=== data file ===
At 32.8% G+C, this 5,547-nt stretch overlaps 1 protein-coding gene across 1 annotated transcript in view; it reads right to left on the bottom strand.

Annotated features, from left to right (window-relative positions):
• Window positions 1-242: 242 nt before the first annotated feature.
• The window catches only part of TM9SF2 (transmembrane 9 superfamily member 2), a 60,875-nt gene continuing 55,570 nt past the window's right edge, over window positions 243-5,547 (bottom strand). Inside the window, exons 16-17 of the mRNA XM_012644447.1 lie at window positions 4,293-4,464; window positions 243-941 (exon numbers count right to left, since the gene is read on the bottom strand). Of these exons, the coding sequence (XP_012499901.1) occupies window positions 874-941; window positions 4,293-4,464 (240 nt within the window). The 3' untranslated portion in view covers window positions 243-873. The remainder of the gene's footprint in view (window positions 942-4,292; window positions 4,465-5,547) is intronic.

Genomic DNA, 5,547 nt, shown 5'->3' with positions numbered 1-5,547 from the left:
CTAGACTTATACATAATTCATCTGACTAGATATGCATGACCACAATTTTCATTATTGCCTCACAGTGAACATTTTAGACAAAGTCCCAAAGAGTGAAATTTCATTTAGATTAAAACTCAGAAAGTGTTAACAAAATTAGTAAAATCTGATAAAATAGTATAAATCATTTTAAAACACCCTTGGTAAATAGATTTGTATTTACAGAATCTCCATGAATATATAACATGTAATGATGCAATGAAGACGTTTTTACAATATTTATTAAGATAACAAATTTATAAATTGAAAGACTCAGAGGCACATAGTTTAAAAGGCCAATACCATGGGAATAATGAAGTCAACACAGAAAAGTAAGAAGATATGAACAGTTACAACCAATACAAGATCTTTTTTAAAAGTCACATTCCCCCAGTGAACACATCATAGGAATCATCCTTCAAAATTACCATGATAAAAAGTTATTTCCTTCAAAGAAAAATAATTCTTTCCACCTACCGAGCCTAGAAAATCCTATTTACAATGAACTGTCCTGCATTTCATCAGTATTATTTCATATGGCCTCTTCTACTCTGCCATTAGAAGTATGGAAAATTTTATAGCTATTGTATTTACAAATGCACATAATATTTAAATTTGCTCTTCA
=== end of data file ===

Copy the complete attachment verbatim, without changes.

At 32.8% G+C, this 5,547-nt stretch overlaps 1 protein-coding gene across 1 annotated transcript in view; it reads right to left on the bottom strand.

Annotated features, from left to right (window-relative positions):
• Window positions 1-242: 242 nt before the first annotated feature.
• The window catches only part of TM9SF2 (transmembrane 9 superfamily member 2), a 60,875-nt gene continuing 55,570 nt past the window's right edge, over window positions 243-5,547 (bottom strand). Inside the window, exons 16-17 of the mRNA XM_012644447.1 lie at window positions 4,293-4,464; window positions 243-941 (exon numbers count right to left, since the gene is read on the bottom strand). Of these exons, the coding sequence (XP_012499901.1) occupies window positions 874-941; window positions 4,293-4,464 (240 nt within the window). The 3' untranslated portion in view covers window positions 243-873. The remainder of the gene's footprint in view (window positions 942-4,292; window positions 4,465-5,547) is intronic.

Genomic DNA, 5,547 nt, shown 5'->3' with positions numbered 1-5,547 from the left:
CTAGACTTATACATAATTCATCTGACTAGATATGCATGACCACAATTTTCATTATTGCCTCACAGTGAACATTTTAGACAAAGTCCCAAAGAGTGAAATTTCATTTAGATTAAAACTCAGAAAGTGTTAACAAAATTAGTAAAATCTGATAAAATAGTATAAATCATTTTAAAACACCCTTGGTAAATAGATTTGTATTTACAGAATCTCCATGAATATATAACATGTAATGATGCAATGAAGACGTTTTTACAATATTTATTAAGATAACAAATTTATAAATTGAAAGACTCAGAGGCACATAGTTTAAAAGGCCAATACCATGGGAATAATGAAGTCAACACAGAAAAGTAAGAAGATATGAACAGTTACAACCAATACAAGATCTTTTTTAAAAGTCACATTCCCCCAGTGAACACATCATAGGAATCATCCTTCAAAATTACCATGATAAAAAGTTATTTCCTTCAAAGAAAAATAATTCTTTCCACCTACCGAGCCTAGAAAATCCTATTTACAATGAACTGTCCTGCATTTCATCAGTATTATTTCATATGGCCTCTTCTACTCTGCCATTAGAAGTATGGAAAATTTTATAGCTATTGTATTTACAAATGCACATAATATTTAAATTTGCTCTTCA